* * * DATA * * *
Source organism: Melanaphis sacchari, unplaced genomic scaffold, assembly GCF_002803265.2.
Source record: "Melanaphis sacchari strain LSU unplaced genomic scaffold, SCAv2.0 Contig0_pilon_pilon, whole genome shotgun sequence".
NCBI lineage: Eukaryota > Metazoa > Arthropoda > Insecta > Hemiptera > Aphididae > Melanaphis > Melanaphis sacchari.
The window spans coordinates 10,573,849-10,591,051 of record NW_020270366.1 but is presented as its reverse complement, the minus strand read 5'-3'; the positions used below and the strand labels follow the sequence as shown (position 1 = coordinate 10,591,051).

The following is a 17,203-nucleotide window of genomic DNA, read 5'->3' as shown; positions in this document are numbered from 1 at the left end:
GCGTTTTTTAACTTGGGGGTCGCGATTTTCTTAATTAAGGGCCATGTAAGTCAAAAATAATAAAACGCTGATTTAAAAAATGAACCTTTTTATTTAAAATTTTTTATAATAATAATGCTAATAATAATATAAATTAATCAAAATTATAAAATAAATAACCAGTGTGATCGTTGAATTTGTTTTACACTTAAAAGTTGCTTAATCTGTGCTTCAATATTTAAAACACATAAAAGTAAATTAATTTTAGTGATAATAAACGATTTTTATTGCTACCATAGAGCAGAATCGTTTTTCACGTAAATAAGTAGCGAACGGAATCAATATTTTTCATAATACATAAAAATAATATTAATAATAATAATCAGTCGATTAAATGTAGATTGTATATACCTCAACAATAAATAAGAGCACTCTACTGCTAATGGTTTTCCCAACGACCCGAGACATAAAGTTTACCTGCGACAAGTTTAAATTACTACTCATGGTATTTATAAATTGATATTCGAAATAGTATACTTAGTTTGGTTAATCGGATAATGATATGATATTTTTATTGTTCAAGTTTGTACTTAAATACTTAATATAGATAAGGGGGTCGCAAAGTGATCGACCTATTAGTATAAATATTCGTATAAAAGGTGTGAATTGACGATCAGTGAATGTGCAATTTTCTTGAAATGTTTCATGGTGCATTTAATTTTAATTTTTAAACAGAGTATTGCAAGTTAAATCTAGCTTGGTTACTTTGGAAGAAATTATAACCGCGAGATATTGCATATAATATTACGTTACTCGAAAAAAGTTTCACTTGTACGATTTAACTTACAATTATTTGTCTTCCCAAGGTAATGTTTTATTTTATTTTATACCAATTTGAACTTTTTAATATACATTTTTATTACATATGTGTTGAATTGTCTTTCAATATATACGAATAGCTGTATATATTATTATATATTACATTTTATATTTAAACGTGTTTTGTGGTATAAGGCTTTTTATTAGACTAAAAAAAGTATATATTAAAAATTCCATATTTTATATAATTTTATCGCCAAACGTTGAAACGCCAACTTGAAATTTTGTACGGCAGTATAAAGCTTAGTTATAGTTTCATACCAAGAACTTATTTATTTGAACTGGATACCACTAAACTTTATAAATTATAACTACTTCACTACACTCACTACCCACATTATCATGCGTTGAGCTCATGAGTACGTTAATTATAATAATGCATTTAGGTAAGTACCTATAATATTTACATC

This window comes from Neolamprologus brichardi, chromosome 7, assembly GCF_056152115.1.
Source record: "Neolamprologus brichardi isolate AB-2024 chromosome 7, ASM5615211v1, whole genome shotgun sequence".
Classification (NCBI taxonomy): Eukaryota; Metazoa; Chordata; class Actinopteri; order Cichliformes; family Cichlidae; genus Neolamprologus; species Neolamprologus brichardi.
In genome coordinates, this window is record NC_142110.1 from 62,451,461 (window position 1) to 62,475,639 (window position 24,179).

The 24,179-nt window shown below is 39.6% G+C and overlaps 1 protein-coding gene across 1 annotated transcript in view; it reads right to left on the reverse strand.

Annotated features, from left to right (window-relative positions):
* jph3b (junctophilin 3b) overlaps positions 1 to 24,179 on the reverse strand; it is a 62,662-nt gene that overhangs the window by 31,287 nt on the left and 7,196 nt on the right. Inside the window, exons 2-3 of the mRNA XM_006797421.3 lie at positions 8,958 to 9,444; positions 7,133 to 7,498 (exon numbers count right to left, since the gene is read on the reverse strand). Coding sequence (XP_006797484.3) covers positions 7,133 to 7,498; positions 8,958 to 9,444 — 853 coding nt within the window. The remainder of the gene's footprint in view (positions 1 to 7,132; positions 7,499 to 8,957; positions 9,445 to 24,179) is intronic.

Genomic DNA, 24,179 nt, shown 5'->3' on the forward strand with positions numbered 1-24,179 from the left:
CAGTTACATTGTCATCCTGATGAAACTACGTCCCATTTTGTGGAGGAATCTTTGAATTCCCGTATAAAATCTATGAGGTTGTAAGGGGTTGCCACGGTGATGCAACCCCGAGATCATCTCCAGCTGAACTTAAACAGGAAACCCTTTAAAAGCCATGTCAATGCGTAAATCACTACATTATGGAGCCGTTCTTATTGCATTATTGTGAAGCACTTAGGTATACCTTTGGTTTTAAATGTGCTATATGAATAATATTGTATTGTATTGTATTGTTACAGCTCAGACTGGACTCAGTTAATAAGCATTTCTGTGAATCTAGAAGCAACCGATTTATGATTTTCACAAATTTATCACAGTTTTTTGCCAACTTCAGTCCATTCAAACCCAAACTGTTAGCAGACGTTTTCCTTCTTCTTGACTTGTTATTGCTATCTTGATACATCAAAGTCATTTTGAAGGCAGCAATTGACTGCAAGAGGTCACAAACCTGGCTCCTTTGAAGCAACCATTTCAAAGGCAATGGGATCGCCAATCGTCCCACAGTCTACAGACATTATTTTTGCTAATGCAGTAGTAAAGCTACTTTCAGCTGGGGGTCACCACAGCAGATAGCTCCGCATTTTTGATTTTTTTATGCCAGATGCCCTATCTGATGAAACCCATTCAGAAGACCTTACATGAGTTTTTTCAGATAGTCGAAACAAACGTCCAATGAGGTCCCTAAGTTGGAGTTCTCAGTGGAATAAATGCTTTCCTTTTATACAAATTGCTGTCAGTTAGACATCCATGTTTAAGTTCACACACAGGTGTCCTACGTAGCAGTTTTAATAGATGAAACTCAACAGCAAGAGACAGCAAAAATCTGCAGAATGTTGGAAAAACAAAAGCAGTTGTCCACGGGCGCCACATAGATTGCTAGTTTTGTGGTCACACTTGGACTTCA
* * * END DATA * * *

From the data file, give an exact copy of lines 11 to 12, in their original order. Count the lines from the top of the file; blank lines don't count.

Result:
The 24,179-nt window shown below is 39.6% G+C and overlaps 1 protein-coding gene across 1 annotated transcript in view; it reads right to left on the reverse strand.

Annotated features, from left to right (window-relative positions):